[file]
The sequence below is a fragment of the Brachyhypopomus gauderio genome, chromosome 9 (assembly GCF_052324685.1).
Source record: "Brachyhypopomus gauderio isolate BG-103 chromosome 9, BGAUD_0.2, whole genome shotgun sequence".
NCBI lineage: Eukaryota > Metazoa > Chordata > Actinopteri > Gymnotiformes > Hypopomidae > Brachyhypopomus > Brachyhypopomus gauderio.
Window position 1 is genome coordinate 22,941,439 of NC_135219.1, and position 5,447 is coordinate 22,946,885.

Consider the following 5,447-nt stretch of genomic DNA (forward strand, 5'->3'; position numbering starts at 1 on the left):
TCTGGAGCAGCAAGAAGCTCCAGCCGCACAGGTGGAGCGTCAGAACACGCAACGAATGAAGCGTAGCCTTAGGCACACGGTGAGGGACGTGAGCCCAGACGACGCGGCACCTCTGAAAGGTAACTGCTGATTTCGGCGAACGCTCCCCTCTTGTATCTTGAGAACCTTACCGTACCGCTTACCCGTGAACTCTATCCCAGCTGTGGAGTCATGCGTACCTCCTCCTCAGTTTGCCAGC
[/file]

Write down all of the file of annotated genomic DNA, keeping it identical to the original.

The sequence below is a fragment of the Brachyhypopomus gauderio genome, chromosome 9 (assembly GCF_052324685.1).
Source record: "Brachyhypopomus gauderio isolate BG-103 chromosome 9, BGAUD_0.2, whole genome shotgun sequence".
NCBI lineage: Eukaryota > Metazoa > Chordata > Actinopteri > Gymnotiformes > Hypopomidae > Brachyhypopomus > Brachyhypopomus gauderio.
Window position 1 is genome coordinate 22,941,439 of NC_135219.1, and position 5,447 is coordinate 22,946,885.

Consider the following 5,447-nt stretch of genomic DNA (forward strand, 5'->3'; position numbering starts at 1 on the left):
TCTGGAGCAGCAAGAAGCTCCAGCCGCACAGGTGGAGCGTCAGAACACGCAACGAATGAAGCGTAGCCTTAGGCACACGGTGAGGGACGTGAGCCCAGACGACGCGGCACCTCTGAAAGGTAACTGCTGATTTCGGCGAACGCTCCCCTCTTGTATCTTGAGAACCTTACCGTACCGCTTACCCGTGAACTCTATCCCAGCTGTGGAGTCATGCGTACCTCCTCCTCAGTTTGCCAGC